In Newark, a study about school changes rings true — and raises questions — for people who lived them is from Chalkbeat. I’m adding it to The Best Posts & Articles For Learning About Newark’s $100 Million From Facebook.

This Is Just How Badly Scott Walker Has Decimated Public Schools in Wisconsin is from Mother Jones. I’m adding it to The Best Resources On The Awful Friedrichs Case.

Even When States Revise Standards, the Core of the Common Core Remains is from Ed Week. I’m adding it to A Collection Of My “Best” Lists On The Common Core.

I’m adding this tweet to The Best Resources For Learning About The “Value-Added” Approach Towards Teacher Evaluation:

November 24, 2017
by Larry Ferlazzo
0 comments

The best and worst education news in 2017

Valerie Strauss at The Washington Post always publishes my annual list, and she’ll reprint it in early December.  However, she told me it was okay to give readers of my blog an early peak.

I’m adding this post to All 2017 “Best” Lists In One Place.

Here is my annual recap of the year’s Best & Worst Education News. As usual, I don’t presume to say it’s all-encompassing, so I hope you’ll take time to share your own choices. I’ll list the ones I think are the best first, followed by the worst. It’s too hard to rank them within those categories, so I’m not listing them in any order.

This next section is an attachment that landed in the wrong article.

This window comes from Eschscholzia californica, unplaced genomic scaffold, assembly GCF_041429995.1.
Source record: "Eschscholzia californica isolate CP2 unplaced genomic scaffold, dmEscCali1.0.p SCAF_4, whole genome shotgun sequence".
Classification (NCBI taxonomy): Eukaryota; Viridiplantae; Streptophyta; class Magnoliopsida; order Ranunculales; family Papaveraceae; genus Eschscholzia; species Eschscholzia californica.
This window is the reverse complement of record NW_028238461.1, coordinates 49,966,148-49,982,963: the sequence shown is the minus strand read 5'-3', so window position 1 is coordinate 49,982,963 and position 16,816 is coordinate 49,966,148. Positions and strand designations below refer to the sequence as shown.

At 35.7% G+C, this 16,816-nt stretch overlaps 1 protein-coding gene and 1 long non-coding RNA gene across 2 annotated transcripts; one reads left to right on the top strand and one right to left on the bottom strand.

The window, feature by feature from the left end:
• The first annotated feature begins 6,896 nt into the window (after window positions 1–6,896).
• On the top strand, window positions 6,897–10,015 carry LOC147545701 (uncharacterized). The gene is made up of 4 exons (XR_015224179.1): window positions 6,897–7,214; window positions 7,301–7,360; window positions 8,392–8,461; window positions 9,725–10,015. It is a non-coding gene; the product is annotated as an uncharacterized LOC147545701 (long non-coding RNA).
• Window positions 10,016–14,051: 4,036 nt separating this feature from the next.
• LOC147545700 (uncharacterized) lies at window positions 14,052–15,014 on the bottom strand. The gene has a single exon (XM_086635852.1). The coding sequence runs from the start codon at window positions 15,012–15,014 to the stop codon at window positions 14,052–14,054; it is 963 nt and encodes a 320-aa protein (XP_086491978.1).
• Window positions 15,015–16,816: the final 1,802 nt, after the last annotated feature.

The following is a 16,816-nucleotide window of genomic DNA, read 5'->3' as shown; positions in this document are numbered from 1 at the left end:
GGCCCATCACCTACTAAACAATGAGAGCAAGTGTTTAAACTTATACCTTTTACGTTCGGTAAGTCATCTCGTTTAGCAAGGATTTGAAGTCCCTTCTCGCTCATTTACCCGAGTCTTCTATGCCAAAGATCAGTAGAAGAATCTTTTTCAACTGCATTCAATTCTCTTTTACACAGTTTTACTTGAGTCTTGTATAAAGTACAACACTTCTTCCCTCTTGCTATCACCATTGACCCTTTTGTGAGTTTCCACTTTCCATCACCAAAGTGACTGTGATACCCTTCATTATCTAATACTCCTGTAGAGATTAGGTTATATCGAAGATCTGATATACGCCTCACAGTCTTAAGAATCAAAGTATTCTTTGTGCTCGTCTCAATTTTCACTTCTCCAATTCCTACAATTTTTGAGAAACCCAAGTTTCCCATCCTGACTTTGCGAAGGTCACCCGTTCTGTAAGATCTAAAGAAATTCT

The Best Education News Of 2017

* More states are backing-off using student test scores as part of a teacher evaluation process.  That’s good news because of increasing research showing that those scores don’t provide accurate pictures of student academic achievement and, in fact, don’t show student advancement in many other important skills (not to mention penalizing teachers of so-called “at risk” students).

* Speaking of using test scores to evaluate teachers, Bill Gates announced that his foundation would no longer fund projects that promote that practice.  Instead, he says the foundation will focus on “local ideas.”   That’s good news though, of course, the devil will be in the details.

* Journalist Nikole Hannah-Jones was awarded a MacArthur Genius grant for her work on the impact of segregation in schools and housing. You can read an example of her work here.

* An attempt by the state of New Mexico to water down teaching of evolution and climate science was largely beaten back by grassroots opposition.

* A federal judge in Arizona ruled that the state’s stopping a Mexican-American Studies program was wrongly driven by “racial animus.”  The termination of the course ended up being a perfect example of the community organizing adage that “your opponents often do the best organizing for you” as it helped create momentum for ethnic studies courses to expand rapidly throughout the United States.